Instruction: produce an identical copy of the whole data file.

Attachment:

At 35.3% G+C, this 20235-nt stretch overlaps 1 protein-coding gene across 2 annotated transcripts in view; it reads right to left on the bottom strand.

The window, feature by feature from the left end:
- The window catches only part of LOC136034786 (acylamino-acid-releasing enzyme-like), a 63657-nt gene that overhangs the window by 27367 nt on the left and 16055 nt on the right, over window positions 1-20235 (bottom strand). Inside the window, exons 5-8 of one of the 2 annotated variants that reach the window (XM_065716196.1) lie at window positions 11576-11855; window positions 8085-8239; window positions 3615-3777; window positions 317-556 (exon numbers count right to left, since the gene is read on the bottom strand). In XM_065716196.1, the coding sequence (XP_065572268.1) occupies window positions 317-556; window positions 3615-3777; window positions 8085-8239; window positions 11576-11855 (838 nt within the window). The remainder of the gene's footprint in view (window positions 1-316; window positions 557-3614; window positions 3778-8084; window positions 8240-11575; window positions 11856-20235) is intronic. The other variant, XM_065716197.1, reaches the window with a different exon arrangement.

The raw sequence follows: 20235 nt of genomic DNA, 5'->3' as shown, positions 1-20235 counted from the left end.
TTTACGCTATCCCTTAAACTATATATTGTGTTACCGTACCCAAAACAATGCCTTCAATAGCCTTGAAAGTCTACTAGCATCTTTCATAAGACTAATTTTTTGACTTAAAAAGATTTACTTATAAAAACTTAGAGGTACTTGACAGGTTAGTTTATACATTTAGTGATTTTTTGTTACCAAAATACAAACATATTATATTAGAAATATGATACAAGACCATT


At 35.3% G+C, this 20235-nt stretch overlaps 1 protein-coding gene across 2 annotated transcripts in view; it reads right to left on the bottom strand.

The window, feature by feature from the left end:
- The window catches only part of LOC136034786 (acylamino-acid-releasing enzyme-like), a 63657-nt gene that overhangs the window by 27367 nt on the left and 16055 nt on the right, over window positions 1-20235 (bottom strand). Inside the window, exons 5-8 of one of the 2 annotated variants that reach the window (XM_065716196.1) lie at window positions 11576-11855; window positions 8085-8239; window positions 3615-3777; window positions 317-556 (exon numbers count right to left, since the gene is read on the bottom strand). In XM_065716196.1, the coding sequence (XP_065572268.1) occupies window positions 317-556; window positions 3615-3777; window positions 8085-8239; window positions 11576-11855 (838 nt within the window). The remainder of the gene's footprint in view (window positions 1-316; window positions 557-3614; window positions 3778-8084; window positions 8240-11575; window positions 11856-20235) is intronic. The other variant, XM_065716197.1, reaches the window with a different exon arrangement.

The raw sequence follows: 20235 nt of genomic DNA, 5'->3' as shown, positions 1-20235 counted from the left end.
TTTACGCTATCCCTTAAACTATATATTGTGTTACCGTACCCAAAACAATGCCTTCAATAGCCTTGAAAGTCTACTAGCATCTTTCATAAGACTAATTTTTTGACTTAAAAAGATTTACTTATAAAAACTTAGAGGTACTTGACAGGTTAGTTTATACATTTAGTGATTTTTTGTTACCAAAATACAAACATATTATATTAGAAATATGATACAAGACCATT